The skier left her car at 9:20; I noticed that she had a parking permit. It occurred to me to pick up a few shirts that I had left at the Chinese laundry weeks ago. And then there was nothing to do but sit in the car. I haven’t sat on this street for a long time. I meant to try to notice whether the Mack truck circled around and the driver moved the garbage cans back to their respective curbs. But I got absorbed in the jacket of an audio version of “Crime and Punishment” that I found last weekend in a funky little store attached to an orchard in Massachusetts. Books on cassette are almost obsolete now, and my technology for playing CDs with a converter on my car’s tape player has broken down, so I was delighted to come across this used two-dollar Dostoevsky. When I ran out of radio stations in Connecticut, around Hartford, I slipped Raskolnikov into the tape player. He is a strangely compelling travel companion.

The book, in a translation by David McDuff, is abridged, a literary act that I usually don’t hold with, but in the case of a Russian novel on a short trip it was a good idea. Raskolnikov commits his crime right away—none of this sitting around gassing till page 400, as in “The Brothers K.” There is a riff on the difference between being poor and being destitute (Raskolnikov is destitute), and a long letter from Mom. When the reader, a British actor named Alex Jennings, who is excellent, does a woman’s voice, he sounds hilariously like one of the “Monty Python” troupe playing an old frump. I broke off on Tape 2, Side B, in which R., who has been ill and delirious (uh-oh), is taken by a friend to a party and overhears gossip about the murder of the old pawnbroker and her sister …

I will have to plan another trip to resume my adventures with Raskolnikov. Meanwhile, here is his garage.

Friday, November 6, 2009

Wit’s End

My Friday-morning strategy went all to hell this morning when I made the mistake of sleeping in. I got to my car at eighty-thirty and found it surrounded by orange cones; notices posted on both sides of the street announced that they would be shooting an episode of “Nurse Jackie” today. O.K., no problem, I’ll drive around. Jeff Spurgeon was playing excellent music on WQXR—something Spanish, a Mozart Horn Concerto, a souped-up version of Vivaldi’s Autumn . . . As it turned out, I got to hear quite a lot of music.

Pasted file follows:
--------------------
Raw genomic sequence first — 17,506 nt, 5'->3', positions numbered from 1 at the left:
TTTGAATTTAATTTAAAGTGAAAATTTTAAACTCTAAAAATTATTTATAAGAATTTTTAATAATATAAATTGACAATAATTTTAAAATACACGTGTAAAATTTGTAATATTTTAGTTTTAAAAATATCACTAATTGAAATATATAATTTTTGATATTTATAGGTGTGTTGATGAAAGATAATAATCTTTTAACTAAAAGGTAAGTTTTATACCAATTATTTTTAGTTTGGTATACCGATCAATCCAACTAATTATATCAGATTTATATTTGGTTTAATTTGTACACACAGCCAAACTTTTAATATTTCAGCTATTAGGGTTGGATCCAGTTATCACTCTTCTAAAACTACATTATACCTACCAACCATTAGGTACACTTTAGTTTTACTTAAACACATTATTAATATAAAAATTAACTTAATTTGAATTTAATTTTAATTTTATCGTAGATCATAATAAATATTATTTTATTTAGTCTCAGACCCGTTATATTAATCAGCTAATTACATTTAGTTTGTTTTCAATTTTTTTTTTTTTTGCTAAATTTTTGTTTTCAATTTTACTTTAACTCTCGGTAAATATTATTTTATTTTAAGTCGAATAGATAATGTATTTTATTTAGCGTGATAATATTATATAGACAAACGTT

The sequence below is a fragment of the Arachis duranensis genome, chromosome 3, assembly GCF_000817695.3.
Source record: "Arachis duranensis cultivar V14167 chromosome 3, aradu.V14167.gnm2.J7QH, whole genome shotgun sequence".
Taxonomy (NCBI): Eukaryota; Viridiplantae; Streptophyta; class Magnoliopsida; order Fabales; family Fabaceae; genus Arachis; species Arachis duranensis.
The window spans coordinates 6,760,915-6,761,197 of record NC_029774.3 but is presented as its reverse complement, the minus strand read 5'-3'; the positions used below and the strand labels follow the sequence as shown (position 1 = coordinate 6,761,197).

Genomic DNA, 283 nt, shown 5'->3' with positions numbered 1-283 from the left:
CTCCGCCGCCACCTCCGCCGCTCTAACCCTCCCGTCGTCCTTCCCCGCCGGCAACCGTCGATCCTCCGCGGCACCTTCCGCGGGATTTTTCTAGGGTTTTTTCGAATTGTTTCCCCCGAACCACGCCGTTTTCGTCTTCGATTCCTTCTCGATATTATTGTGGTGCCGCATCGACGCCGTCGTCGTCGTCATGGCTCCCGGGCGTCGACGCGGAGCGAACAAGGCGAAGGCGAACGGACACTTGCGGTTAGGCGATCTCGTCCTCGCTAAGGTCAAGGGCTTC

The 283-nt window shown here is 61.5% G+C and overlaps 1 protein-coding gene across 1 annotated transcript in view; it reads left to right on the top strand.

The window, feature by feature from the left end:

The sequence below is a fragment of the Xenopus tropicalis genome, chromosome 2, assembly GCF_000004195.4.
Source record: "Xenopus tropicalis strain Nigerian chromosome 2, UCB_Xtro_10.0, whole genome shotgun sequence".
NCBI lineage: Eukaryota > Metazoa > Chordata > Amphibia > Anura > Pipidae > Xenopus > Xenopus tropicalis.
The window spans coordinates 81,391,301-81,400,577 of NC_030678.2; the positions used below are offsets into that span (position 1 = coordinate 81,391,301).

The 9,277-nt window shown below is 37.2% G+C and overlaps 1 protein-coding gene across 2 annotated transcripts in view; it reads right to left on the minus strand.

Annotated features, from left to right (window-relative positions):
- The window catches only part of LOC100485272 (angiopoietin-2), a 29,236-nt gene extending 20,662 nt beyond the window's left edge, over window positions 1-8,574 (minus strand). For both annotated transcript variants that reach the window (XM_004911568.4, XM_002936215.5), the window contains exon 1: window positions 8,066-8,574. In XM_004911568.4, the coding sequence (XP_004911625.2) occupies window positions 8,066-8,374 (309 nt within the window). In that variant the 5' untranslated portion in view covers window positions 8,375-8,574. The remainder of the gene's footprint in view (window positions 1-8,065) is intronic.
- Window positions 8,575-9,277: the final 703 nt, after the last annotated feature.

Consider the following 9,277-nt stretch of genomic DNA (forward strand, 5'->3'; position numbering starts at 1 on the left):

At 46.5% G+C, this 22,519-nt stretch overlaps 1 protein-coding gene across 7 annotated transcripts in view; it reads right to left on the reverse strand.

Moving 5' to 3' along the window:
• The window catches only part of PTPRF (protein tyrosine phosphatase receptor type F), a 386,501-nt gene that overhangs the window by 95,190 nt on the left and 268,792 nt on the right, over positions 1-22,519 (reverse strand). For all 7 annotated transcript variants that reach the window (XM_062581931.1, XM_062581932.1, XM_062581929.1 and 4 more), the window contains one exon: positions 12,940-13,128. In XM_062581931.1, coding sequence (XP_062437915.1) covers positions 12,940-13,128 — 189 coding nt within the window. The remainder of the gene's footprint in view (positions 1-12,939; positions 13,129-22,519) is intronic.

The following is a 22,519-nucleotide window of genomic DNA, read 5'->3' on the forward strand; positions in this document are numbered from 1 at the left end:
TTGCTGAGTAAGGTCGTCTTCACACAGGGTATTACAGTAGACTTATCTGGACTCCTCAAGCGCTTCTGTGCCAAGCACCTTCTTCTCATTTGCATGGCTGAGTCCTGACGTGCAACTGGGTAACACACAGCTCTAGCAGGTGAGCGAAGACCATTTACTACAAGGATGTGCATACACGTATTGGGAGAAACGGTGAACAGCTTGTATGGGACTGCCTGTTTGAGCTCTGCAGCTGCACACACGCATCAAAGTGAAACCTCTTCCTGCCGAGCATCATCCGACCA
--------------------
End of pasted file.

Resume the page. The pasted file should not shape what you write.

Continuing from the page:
I made my usual rounds, even visiting the Sanctuary, though I had little hope of finding solace there, and after a half hour I gave up and headed for the parking lot by the river. A woman there said she had nothing for me and directed me down the road to a section of the lot that has to be entered through a toll gate. She said it was the same price—fifteen dollars if you get there before ten-thirty. I have never liked this lot, so when the attendant said it was full and I would have to double park and leave my keys, I said no thanks and headed out again.

It was necessary to stop at a deli for coffee and a muffin before implementing Plan C: Drive across town and poach a spot in someone else’s territory. By the time I got over there, the street sweeper had passed, and I pulled into a very luxurious spot, all town houses, playgrounds, and yellow leaves. At ten, I got out of the car, and the man in front of me also got out of his car, a black Lexus. “Is it ten or ten-thirty?” he asked me. “Ten,” I said, looking at my watch. “I mean the sign,” he said. Oh my God, he was right: the sign said “No Parking Tuesday & Friday 9-10:30 A.M.” I certainly was in foreign territory. “I wish it WAS ten,” he said. “I’m tired of sitting here. But you just know as soon as we leave the meter maid will come along.”